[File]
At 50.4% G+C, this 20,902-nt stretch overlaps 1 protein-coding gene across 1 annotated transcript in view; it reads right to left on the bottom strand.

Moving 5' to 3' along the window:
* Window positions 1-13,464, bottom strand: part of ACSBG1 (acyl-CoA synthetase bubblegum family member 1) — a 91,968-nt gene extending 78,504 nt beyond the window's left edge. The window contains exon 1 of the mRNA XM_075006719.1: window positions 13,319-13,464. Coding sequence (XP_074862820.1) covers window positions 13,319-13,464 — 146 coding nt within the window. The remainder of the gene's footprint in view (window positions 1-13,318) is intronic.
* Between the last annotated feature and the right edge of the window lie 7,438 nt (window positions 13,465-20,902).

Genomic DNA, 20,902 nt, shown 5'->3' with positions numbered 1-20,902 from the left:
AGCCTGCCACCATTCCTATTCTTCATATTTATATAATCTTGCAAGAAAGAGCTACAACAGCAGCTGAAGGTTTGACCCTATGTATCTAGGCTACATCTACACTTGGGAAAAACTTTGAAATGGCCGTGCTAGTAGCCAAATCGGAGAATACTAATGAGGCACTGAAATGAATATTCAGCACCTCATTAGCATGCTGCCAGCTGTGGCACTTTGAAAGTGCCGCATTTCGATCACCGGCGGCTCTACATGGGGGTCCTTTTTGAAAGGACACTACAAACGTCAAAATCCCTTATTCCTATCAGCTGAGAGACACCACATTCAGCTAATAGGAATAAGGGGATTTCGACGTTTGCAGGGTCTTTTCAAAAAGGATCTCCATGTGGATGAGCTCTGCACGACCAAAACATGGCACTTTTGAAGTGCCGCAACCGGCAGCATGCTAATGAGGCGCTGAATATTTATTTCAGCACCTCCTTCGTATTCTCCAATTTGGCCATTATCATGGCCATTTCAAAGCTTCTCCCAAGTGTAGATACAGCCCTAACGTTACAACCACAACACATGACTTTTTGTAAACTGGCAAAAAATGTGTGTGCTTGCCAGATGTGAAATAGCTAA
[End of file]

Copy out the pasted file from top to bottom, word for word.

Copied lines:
At 50.4% G+C, this 20,902-nt stretch overlaps 1 protein-coding gene across 1 annotated transcript in view; it reads right to left on the bottom strand.

Moving 5' to 3' along the window:
* Window positions 1-13,464, bottom strand: part of ACSBG1 (acyl-CoA synthetase bubblegum family member 1) — a 91,968-nt gene extending 78,504 nt beyond the window's left edge. The window contains exon 1 of the mRNA XM_075006719.1: window positions 13,319-13,464. Coding sequence (XP_074862820.1) covers window positions 13,319-13,464 — 146 coding nt within the window. The remainder of the gene's footprint in view (window positions 1-13,318) is intronic.
* Between the last annotated feature and the right edge of the window lie 7,438 nt (window positions 13,465-20,902).

Genomic DNA, 20,902 nt, shown 5'->3' with positions numbered 1-20,902 from the left:
AGCCTGCCACCATTCCTATTCTTCATATTTATATAATCTTGCAAGAAAGAGCTACAACAGCAGCTGAAGGTTTGACCCTATGTATCTAGGCTACATCTACACTTGGGAAAAACTTTGAAATGGCCGTGCTAGTAGCCAAATCGGAGAATACTAATGAGGCACTGAAATGAATATTCAGCACCTCATTAGCATGCTGCCAGCTGTGGCACTTTGAAAGTGCCGCATTTCGATCACCGGCGGCTCTACATGGGGGTCCTTTTTGAAAGGACACTACAAACGTCAAAATCCCTTATTCCTATCAGCTGAGAGACACCACATTCAGCTAATAGGAATAAGGGGATTTCGACGTTTGCAGGGTCTTTTCAAAAAGGATCTCCATGTGGATGAGCTCTGCACGACCAAAACATGGCACTTTTGAAGTGCCGCAACCGGCAGCATGCTAATGAGGCGCTGAATATTTATTTCAGCACCTCCTTCGTATTCTCCAATTTGGCCATTATCATGGCCATTTCAAAGCTTCTCCCAAGTGTAGATACAGCCCTAACGTTACAACCACAACACATGACTTTTTGTAAACTGGCAAAAAATGTGTGTGCTTGCCAGATGTGAAATAGCTAA